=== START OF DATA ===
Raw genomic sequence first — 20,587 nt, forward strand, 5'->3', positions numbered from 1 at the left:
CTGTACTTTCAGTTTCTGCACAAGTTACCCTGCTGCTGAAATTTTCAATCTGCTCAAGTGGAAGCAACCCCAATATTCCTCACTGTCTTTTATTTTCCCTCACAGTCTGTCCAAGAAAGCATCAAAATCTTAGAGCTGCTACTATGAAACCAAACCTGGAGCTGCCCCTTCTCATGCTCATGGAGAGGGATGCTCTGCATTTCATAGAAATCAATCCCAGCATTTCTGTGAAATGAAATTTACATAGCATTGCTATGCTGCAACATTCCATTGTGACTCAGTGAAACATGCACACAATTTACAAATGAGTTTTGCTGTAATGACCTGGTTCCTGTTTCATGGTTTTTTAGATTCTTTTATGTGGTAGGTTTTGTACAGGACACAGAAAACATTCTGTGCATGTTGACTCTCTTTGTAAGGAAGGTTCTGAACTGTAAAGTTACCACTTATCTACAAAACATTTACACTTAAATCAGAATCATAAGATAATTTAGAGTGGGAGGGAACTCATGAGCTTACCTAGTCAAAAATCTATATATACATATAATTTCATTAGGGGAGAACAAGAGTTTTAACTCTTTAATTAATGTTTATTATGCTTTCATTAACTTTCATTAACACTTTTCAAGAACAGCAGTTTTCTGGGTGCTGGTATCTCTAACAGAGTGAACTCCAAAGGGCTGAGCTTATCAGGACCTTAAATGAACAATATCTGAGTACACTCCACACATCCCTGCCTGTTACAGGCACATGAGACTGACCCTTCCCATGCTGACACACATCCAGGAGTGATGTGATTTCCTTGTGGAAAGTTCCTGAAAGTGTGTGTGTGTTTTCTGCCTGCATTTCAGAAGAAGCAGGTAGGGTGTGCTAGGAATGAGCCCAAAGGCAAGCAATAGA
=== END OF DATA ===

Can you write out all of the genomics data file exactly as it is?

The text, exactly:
Raw genomic sequence first — 20,587 nt, forward strand, 5'->3', positions numbered from 1 at the left:
CTGTACTTTCAGTTTCTGCACAAGTTACCCTGCTGCTGAAATTTTCAATCTGCTCAAGTGGAAGCAACCCCAATATTCCTCACTGTCTTTTATTTTCCCTCACAGTCTGTCCAAGAAAGCATCAAAATCTTAGAGCTGCTACTATGAAACCAAACCTGGAGCTGCCCCTTCTCATGCTCATGGAGAGGGATGCTCTGCATTTCATAGAAATCAATCCCAGCATTTCTGTGAAATGAAATTTACATAGCATTGCTATGCTGCAACATTCCATTGTGACTCAGTGAAACATGCACACAATTTACAAATGAGTTTTGCTGTAATGACCTGGTTCCTGTTTCATGGTTTTTTAGATTCTTTTATGTGGTAGGTTTTGTACAGGACACAGAAAACATTCTGTGCATGTTGACTCTCTTTGTAAGGAAGGTTCTGAACTGTAAAGTTACCACTTATCTACAAAACATTTACACTTAAATCAGAATCATAAGATAATTTAGAGTGGGAGGGAACTCATGAGCTTACCTAGTCAAAAATCTATATATACATATAATTTCATTAGGGGAGAACAAGAGTTTTAACTCTTTAATTAATGTTTATTATGCTTTCATTAACTTTCATTAACACTTTTCAAGAACAGCAGTTTTCTGGGTGCTGGTATCTCTAACAGAGTGAACTCCAAAGGGCTGAGCTTATCAGGACCTTAAATGAACAATATCTGAGTACACTCCACACATCCCTGCCTGTTACAGGCACATGAGACTGACCCTTCCCATGCTGACACACATCCAGGAGTGATGTGATTTCCTTGTGGAAAGTTCCTGAAAGTGTGTGTGTGTTTTCTGCCTGCATTTCAGAAGAAGCAGGTAGGGTGTGCTAGGAATGAGCCCAAAGGCAAGCAATAGA